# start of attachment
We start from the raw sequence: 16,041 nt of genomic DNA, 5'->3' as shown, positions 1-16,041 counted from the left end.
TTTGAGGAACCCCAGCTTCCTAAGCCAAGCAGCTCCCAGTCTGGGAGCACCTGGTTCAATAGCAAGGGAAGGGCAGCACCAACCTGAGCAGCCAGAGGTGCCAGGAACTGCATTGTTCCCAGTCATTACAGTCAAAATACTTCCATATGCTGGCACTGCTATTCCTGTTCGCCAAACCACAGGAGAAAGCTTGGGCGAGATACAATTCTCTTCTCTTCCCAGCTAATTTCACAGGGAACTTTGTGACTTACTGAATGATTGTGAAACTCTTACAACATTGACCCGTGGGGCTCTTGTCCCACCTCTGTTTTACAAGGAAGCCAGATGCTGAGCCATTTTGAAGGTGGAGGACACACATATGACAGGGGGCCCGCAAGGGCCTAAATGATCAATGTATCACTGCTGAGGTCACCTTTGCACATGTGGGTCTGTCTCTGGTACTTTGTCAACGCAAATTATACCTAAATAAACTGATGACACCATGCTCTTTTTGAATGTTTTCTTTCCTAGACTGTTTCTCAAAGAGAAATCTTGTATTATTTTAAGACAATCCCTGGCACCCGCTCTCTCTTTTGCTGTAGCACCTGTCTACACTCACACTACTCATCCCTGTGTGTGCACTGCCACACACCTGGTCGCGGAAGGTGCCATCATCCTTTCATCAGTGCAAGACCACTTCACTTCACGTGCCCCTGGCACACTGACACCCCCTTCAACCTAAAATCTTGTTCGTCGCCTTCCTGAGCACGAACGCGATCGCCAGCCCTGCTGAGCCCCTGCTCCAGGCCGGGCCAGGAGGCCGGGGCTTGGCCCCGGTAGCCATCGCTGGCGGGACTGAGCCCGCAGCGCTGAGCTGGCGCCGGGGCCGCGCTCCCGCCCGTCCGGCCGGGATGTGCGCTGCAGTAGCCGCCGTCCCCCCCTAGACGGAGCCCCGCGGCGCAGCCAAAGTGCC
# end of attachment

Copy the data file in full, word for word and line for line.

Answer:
We start from the raw sequence: 16,041 nt of genomic DNA, 5'->3' as shown, positions 1-16,041 counted from the left end.
TTTGAGGAACCCCAGCTTCCTAAGCCAAGCAGCTCCCAGTCTGGGAGCACCTGGTTCAATAGCAAGGGAAGGGCAGCACCAACCTGAGCAGCCAGAGGTGCCAGGAACTGCATTGTTCCCAGTCATTACAGTCAAAATACTTCCATATGCTGGCACTGCTATTCCTGTTCGCCAAACCACAGGAGAAAGCTTGGGCGAGATACAATTCTCTTCTCTTCCCAGCTAATTTCACAGGGAACTTTGTGACTTACTGAATGATTGTGAAACTCTTACAACATTGACCCGTGGGGCTCTTGTCCCACCTCTGTTTTACAAGGAAGCCAGATGCTGAGCCATTTTGAAGGTGGAGGACACACATATGACAGGGGGCCCGCAAGGGCCTAAATGATCAATGTATCACTGCTGAGGTCACCTTTGCACATGTGGGTCTGTCTCTGGTACTTTGTCAACGCAAATTATACCTAAATAAACTGATGACACCATGCTCTTTTTGAATGTTTTCTTTCCTAGACTGTTTCTCAAAGAGAAATCTTGTATTATTTTAAGACAATCCCTGGCACCCGCTCTCTCTTTTGCTGTAGCACCTGTCTACACTCACACTACTCATCCCTGTGTGTGCACTGCCACACACCTGGTCGCGGAAGGTGCCATCATCCTTTCATCAGTGCAAGACCACTTCACTTCACGTGCCCCTGGCACACTGACACCCCCTTCAACCTAAAATCTTGTTCGTCGCCTTCCTGAGCACGAACGCGATCGCCAGCCCTGCTGAGCCCCTGCTCCAGGCCGGGCCAGGAGGCCGGGGCTTGGCCCCGGTAGCCATCGCTGGCGGGACTGAGCCCGCAGCGCTGAGCTGGCGCCGGGGCCGCGCTCCCGCCCGTCCGGCCGGGATGTGCGCTGCAGTAGCCGCCGTCCCCCCCTAGACGGAGCCCCGCGGCGCAGCCAAAGTGCC